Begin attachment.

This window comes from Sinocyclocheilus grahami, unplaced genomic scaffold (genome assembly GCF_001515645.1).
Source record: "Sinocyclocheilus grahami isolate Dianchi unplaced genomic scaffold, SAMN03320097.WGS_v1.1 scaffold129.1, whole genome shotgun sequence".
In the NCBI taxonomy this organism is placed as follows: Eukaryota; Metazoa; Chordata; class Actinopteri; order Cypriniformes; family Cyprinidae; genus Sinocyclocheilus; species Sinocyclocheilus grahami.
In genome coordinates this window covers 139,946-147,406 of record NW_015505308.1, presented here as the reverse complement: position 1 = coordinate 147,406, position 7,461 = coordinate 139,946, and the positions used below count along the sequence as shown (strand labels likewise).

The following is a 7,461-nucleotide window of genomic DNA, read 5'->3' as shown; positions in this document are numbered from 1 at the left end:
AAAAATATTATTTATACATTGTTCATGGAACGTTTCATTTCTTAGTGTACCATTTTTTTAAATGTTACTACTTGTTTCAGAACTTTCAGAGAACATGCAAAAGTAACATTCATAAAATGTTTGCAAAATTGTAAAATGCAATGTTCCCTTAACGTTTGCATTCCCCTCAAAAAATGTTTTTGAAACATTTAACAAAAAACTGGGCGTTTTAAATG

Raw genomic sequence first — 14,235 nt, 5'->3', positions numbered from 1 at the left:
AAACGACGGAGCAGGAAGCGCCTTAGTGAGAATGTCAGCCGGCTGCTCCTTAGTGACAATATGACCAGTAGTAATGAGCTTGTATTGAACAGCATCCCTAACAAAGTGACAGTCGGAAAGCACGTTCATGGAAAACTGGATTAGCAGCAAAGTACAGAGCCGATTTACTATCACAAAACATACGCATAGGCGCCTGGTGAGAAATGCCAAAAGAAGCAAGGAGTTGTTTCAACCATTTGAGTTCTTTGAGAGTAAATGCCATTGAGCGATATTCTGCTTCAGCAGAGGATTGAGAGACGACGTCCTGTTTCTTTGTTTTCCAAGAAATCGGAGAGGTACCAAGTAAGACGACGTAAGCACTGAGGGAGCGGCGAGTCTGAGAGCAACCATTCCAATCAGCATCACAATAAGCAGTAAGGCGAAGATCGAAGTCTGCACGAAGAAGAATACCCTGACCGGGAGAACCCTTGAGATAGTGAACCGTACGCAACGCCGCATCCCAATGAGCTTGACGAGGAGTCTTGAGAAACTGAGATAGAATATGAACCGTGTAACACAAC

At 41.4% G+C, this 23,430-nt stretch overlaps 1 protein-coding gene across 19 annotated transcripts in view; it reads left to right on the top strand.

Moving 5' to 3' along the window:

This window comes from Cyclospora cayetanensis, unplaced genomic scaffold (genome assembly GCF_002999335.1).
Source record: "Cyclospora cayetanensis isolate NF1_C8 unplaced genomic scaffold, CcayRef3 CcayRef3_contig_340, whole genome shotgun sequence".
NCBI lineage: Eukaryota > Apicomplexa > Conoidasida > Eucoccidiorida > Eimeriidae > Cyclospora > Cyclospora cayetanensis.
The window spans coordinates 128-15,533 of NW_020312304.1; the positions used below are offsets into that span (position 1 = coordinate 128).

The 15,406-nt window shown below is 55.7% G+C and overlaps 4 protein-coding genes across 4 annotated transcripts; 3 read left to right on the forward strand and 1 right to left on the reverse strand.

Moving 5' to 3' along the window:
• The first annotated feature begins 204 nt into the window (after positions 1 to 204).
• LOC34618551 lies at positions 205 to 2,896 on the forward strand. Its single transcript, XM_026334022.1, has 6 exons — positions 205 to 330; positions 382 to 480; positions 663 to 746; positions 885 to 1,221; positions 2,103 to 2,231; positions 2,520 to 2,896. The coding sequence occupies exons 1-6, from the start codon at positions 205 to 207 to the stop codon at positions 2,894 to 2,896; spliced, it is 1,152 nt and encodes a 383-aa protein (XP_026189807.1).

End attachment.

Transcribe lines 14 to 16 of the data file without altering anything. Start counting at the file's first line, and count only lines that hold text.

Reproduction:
The window spans coordinates 128-15,533 of NW_020312304.1; the positions used below are offsets into that span (position 1 = coordinate 128).

The 15,406-nt window shown below is 55.7% G+C and overlaps 4 protein-coding genes across 4 annotated transcripts; 3 read left to right on the forward strand and 1 right to left on the reverse strand.

Moving 5' to 3' along the window: